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How long can this go on for? We try to answer key Quebec strike questions

Les membres du syndicat des enseignants de la FAE défilent le jeudi 23 novembre 2023 à Montréal.

Les membres du syndicat des enseignants de la FAE en grève illimitée depuis jeudi soir

Photo: La Presse canadienne / Ryan Remiorz

RCI

When will it end? Can the Quebec government legislate teachers back to work?

Public sector workers in Quebec held historically large strikes last week and teachers who are part of the Fédération autonome de l'enseignement (FAE) remain off the job indefinitely — keeping 368,000 students out of school, according to the Education Ministry.

Negotiations between the unions and the government are ongoing, but, after a week spent with their kids out of school, some parents are growing impatient. 

We understand the teachers' right to strike but on the other hand we don't want our children to be affected by the strike if it goes on for weeks, said Sylvain Martel, a spokesperson for the Regroupement des comités de parents autonomes du Québec, a parents' group. 

We would think that with 800 schools closed indefinitely in Quebec there would be urgency to reopen those schools and we don't feel there is this urgency in the air right now and that's really troubling.

But teachers say they'll stay on strike as long as it takes to secure a favourable contract, and the common front, a coalition of unions representing 420,000 public sector workers in education and health care, announced a week of strike action Dec. 8 to 14. That raises the possibility that students could remain out of class for weeks or even months.

So, here are some answers, or almost-answers, to some questions you may have about the strikes: 

How long can the strikes last? 

Well, nobody really knows.

Teachers affiliated with the FAE say they'll continue striking until the government offers them a deal that includes better working conditions. They're asking for smaller class sizes, better support and higher pay to keep up with inflation, among other things. 

Those teachers, the common front unions and the heath-care workers represented by the Fédération Interprofessionnelle de la santé du Québec (FIQ), have also highlighted forced overtime, stagnating salaries, unpredictable schedules, job insecurity and other difficulties that contribute to what they say are poor working conditions.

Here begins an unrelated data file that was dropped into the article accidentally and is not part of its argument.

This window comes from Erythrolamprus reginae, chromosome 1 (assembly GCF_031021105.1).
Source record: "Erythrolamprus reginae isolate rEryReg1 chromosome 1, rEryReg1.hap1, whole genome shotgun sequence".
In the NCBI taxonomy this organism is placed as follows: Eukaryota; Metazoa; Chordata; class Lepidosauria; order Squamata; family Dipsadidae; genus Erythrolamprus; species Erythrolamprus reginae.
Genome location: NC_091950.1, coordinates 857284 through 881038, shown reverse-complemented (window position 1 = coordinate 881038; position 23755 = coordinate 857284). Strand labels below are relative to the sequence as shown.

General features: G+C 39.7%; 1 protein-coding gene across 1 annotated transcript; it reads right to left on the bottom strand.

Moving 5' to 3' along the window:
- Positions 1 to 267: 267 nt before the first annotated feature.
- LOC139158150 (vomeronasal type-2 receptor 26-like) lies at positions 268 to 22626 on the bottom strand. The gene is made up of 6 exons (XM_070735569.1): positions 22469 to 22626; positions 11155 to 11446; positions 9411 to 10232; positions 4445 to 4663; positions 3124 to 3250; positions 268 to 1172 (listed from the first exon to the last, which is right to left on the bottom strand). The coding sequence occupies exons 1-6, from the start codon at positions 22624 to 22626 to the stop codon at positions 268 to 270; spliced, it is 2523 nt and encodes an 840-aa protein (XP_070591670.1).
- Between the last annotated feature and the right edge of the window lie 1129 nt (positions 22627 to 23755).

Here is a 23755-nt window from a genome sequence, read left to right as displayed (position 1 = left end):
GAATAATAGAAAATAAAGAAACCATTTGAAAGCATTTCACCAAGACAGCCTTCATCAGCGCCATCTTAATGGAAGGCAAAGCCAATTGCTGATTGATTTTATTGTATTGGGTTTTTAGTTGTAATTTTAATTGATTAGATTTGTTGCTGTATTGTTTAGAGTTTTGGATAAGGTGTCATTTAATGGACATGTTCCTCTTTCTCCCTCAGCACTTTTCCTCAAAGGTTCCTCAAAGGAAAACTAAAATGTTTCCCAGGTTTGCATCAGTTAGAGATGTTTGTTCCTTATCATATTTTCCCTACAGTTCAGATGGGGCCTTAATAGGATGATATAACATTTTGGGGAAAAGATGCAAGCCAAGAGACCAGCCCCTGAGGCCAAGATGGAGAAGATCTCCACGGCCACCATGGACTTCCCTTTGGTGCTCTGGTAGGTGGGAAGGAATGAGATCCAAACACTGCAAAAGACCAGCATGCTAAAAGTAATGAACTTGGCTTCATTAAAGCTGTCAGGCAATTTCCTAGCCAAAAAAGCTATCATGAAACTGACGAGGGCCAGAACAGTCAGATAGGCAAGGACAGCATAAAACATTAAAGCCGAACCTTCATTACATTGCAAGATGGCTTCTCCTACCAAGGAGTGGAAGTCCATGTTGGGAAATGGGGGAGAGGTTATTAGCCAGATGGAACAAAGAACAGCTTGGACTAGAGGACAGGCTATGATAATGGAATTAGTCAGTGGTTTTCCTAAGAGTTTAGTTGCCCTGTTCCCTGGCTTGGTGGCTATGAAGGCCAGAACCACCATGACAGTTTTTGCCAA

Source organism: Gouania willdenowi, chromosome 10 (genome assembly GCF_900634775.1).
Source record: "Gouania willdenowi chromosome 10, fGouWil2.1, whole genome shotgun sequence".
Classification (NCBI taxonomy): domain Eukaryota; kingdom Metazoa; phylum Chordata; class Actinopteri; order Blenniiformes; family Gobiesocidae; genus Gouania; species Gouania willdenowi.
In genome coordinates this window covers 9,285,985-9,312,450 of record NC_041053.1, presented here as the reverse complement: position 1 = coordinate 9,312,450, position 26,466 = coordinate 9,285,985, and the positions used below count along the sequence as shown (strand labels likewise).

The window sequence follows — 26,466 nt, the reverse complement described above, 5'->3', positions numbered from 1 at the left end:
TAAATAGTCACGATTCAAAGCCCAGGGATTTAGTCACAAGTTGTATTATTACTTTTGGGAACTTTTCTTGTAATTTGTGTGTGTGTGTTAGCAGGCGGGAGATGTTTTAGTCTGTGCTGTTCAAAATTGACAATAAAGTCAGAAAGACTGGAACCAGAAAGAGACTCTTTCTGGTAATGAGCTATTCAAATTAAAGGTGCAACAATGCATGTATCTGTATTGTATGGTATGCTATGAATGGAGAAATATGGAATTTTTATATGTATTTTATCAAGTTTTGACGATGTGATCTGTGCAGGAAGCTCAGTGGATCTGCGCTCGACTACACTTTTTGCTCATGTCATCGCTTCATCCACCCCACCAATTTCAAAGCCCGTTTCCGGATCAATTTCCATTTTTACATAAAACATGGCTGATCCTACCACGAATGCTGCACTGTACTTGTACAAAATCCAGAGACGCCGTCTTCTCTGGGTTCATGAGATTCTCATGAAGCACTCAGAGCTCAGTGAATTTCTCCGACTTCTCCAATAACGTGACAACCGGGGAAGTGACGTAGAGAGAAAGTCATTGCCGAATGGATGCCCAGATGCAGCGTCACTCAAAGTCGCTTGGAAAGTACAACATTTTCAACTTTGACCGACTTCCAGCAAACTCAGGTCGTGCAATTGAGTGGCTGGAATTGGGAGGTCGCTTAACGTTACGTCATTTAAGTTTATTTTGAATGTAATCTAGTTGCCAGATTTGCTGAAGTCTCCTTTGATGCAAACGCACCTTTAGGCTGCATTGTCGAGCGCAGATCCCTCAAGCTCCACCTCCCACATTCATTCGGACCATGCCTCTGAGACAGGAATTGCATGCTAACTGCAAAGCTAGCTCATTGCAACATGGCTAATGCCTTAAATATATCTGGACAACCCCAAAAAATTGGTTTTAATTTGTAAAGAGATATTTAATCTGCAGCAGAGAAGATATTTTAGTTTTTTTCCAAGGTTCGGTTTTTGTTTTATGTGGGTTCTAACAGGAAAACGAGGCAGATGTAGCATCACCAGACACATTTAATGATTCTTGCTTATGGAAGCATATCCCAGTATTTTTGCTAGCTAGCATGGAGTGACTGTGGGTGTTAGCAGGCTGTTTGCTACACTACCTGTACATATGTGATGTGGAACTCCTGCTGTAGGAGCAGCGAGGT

Last week Premier François Legault hinted at the government's willingness to put more money on the table in exchange for worker flexibility in contracts.

Negotiations are continuing. The leaders of the common front said Tuesday that they had made more progress in negotiations with the government over the past two weeks than they had in a year, but they signalled their intention to strike in December and warned of the possibility of a general unlimited strike in the new year. 

What will it take to end the strikes? 

A deal, of course. The government and the unions will have to agree on a tentative deal, first, which the unions will then have to present to their members for a vote. A majority of union members would have to approve a deal for it to be accepted.

WATCH | Quebec parents try to cope with school strikes:

Half a million Quebec public workers are striking. This is how parents are coping

Parents have been scrambling to find childcare amid ongoing strikes in the province. Some found help from camps and others brought their children to work.

Can the government table back-to-work legislation? 

We asked Barry Eidlin, an associate professor in the department of sociology at McGill University with expertise in labour movements. 

He said the Canadian Charter of Rights and Freedoms guarantees the right to strike as part of freedom of association. But that hasn't prevented other provincial governments from trying to pass back-to-work legislation, he said. 

In this case, however, it doesn't seem like the Quebec government is leaning toward forcing an end to the strikes. 

It's never something you can just discount out of hand, he said. I just think that in this case it's going to be difficult precisely because of the mass public support for the public sector workers and what they're fighting for.

Government officials have so far said they sympathize with parents left finding ways to care for their children who aren't in school but have provided no indication they would table any back-to-work legislation.

It's clear that they have the right to strike even though this is not good for the patients, this is not good for the parents, Health Minister Christian Dubé said Tuesday. That's their right and we'll respect that.

WATCH | What's behind the massive public sector strikes in Quebec:

At the centre of Quebec's massive public sector strike

More than a half million Quebec workers, mostly from the education and health-care sectors, are off the job. Some are striking for an undetermined period, and many took to the streets Thursday.

What will happen to students who have missed time in class because of the strikes?

Education Minister Bernard Drainville suggested earlier this month that the school year could be extended to make up for the time students lose during the strike. 

A spokesperson for the Education Ministry said school service centres would be responsible for rescheduling school days, if they need to. 

Quebec law stipulates that the school year be a maximum of 200 days long, 180 of which must be devoted to educational activities. 

Matthew Lapierre (new window) · CBC News 

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